Photo by Gayle
I’m a writer, but I would have to be a poet to be able to describe what it’s like for me. This was my fifth trip to Africa, and it still takes my breath away to see my first elephant. But it’s more than the animals, and it’s more than the remarkable Zambians, Botswanans, and South Africans I’ve met.
It’s the sensuality of the place – the way it looks, smells, sounds, and feels. It’s the light and the sense of pre-history I feel when I first set foot in the bush; a sense of having returned home to where we all began. I always cry when the small plane lands on a dirt airstrip, and I always cry when I leave.
Gayle’s Wish is Granted
Photo by Gayle
Three lions attempted to separate a buffalo from a small herd. The lions took turns going in for a buffalo, only to be chased out by the large bulls. It was a game of cat and mouse, and mouse and cat, for several minutes.
The dust was flying, the buffalo were freaking out, and I was hoping to NOT see a kill. I ended up getting my wish when the buffalo made their escape across the river.
I had a skilled tracker and expert in animal behavior. He read the warning behaviors of different animals such as baboons, impala, and birds in order to successfully locate this leopard (pictured to the left).
“We’re a gay couple that has traveled the world all on our own, from the Galapagos Islands to the Bosphorus Strait, but, given the vastness of the African continent and the remote, seasonal safari areas, we benefitted greatly from Kili’s expertise and thoroughness. We found the whole experience rewarding and truly, not one person missed a beat.” — Rick S.
This was our very first trip to Africa, and the first thing we noticed was the vastness of the continent. Even though we conceptually understood the size, and Kili had certainly prepped us, we truly had no idea how big Africa was. I mean, as we were flying over Morocco, we still had 9 more hours before landing in Cape Town. We just didn’t really get it.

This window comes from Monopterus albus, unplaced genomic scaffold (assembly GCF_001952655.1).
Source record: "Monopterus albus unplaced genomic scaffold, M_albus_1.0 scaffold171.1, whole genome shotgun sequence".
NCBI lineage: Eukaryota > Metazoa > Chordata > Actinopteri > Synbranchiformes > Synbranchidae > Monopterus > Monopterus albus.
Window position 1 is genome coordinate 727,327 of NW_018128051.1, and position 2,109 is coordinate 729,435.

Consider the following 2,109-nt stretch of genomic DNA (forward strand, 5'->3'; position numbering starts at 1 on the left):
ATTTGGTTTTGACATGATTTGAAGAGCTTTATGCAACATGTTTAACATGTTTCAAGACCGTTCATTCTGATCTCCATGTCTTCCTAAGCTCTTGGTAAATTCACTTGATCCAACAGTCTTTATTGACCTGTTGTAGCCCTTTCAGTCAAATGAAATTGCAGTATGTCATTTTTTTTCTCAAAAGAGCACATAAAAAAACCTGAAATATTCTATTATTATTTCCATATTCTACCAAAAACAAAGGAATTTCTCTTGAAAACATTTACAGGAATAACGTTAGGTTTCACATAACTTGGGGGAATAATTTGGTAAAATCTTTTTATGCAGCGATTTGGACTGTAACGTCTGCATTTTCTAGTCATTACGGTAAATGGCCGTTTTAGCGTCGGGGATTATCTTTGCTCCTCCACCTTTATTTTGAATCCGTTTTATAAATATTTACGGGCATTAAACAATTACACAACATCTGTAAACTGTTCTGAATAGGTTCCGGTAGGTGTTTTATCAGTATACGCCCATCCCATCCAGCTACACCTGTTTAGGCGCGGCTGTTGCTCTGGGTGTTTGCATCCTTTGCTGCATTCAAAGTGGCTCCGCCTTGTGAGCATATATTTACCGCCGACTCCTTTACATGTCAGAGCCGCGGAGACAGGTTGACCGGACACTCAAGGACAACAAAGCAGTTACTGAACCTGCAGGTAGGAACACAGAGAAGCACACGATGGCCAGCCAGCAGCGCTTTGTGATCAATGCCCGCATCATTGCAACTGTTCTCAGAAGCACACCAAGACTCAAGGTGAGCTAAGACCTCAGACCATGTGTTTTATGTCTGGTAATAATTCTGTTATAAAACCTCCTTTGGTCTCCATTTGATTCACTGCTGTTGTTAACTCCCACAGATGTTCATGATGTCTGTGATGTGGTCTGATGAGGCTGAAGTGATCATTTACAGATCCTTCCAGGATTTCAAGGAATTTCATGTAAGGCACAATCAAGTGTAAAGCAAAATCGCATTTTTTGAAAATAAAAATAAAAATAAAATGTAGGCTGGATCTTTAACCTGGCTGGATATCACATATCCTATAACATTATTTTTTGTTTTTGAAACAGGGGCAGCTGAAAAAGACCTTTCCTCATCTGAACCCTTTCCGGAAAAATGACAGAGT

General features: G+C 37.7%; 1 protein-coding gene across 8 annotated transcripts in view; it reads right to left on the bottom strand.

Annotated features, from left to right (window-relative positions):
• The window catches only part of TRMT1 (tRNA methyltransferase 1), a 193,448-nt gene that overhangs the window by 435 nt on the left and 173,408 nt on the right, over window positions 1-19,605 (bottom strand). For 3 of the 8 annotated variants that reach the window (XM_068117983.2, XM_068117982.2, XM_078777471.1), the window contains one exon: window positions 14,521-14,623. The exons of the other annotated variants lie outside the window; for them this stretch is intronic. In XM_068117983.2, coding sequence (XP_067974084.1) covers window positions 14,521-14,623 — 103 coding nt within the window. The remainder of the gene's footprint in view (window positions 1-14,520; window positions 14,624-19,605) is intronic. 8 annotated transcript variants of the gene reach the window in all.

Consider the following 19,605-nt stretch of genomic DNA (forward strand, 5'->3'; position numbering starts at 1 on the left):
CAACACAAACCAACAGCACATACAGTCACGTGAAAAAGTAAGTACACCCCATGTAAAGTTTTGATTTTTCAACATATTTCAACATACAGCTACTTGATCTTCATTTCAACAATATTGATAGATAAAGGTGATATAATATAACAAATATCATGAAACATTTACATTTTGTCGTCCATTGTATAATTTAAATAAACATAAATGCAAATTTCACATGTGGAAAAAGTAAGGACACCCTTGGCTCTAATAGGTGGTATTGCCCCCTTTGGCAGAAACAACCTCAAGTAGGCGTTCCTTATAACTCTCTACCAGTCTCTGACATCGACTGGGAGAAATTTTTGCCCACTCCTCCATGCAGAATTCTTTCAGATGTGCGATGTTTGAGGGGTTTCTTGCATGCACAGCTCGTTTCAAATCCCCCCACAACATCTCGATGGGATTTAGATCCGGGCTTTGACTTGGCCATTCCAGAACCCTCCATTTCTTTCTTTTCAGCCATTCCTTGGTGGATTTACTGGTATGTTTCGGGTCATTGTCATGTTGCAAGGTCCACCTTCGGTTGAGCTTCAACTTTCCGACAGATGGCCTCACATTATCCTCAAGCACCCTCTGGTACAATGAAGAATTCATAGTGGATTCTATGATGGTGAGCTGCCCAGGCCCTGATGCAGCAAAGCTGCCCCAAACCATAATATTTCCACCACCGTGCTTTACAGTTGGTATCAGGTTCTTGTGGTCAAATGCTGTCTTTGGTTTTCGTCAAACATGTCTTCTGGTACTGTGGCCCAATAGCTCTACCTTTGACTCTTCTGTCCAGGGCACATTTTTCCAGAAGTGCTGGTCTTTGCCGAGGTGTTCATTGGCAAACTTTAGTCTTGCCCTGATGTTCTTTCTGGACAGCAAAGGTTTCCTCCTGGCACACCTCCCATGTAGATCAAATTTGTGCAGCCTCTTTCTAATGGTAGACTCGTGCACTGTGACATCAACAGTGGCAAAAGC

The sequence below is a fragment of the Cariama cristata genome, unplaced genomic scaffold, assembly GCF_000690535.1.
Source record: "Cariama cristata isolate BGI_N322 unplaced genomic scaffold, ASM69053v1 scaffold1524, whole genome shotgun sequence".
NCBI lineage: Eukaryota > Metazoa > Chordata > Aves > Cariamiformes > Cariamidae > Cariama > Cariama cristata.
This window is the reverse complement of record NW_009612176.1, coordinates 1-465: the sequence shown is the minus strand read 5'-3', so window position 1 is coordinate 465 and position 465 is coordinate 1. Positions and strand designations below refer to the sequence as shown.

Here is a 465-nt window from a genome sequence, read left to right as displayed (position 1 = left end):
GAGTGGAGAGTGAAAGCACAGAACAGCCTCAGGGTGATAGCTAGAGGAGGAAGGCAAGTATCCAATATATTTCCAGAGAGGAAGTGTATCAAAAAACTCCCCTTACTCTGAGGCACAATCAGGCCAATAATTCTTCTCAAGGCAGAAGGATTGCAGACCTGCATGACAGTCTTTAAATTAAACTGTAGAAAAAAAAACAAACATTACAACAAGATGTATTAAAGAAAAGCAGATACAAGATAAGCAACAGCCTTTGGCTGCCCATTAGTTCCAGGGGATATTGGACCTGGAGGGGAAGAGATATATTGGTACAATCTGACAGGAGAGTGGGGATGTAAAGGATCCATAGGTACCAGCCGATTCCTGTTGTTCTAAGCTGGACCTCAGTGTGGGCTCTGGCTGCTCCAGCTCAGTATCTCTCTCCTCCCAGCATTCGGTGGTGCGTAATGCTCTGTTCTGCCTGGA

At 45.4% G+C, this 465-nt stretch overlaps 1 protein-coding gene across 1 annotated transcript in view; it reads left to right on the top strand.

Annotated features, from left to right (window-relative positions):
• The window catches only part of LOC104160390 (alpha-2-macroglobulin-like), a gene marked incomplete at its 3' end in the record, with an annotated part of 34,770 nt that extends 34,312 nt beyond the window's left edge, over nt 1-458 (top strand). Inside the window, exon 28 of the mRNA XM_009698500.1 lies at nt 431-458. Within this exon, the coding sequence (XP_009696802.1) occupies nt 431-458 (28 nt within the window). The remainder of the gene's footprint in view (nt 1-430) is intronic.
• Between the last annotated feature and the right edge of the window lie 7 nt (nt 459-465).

Enjoying an open-vehicle game drive in the Okavango Delta
What was impressive was that immediately upon landing, we were in a jeep and transferring to the lodge while incredible wildlife was running all around us. We were instantly ‘in the experience,’ and we were giddy like two kids on Christmas Eve. There are so many stories from our trip that it’s impossible to identify a single favorite story. It’s interesting – we used to say that about the countries we’d traveled to (that we couldn’t identify a favorite), but now we say that about Africa…that there really isn’t one story that stands out. The entire trip stands out.
I still vividly remember the first night, falling asleep while listening to lion roars and hippo grunts. One day we woke up from our siesta to an elephant staring into our tent…maybe 15 feet away. We had another, similar experience where we woke up, and we heard rhythmic crunching. It turned out there was a hippo eating in the daytime, which was rare, right outside our tent. He was essentially mowing the grasses.
We watched a cheetah eating an Impala – it sounds gruesome, but it wasn’t. They kill quickly and methodically. We were so close that we could hear the crunching of the bones. We watched the Cheetah lick the blood off its face. We were that close! It really sounds gruesome, but it honestly isn’t. It’s also odd because we cheered for the predators. It isn’t like the TV programs you see where you hope the prey gets away. You simply understand the order, and see that there are millions of Impalas, and only a handful of lions. They have to eat, and they work incredibly hard for a meal.
Deepening Our Ecological Awareness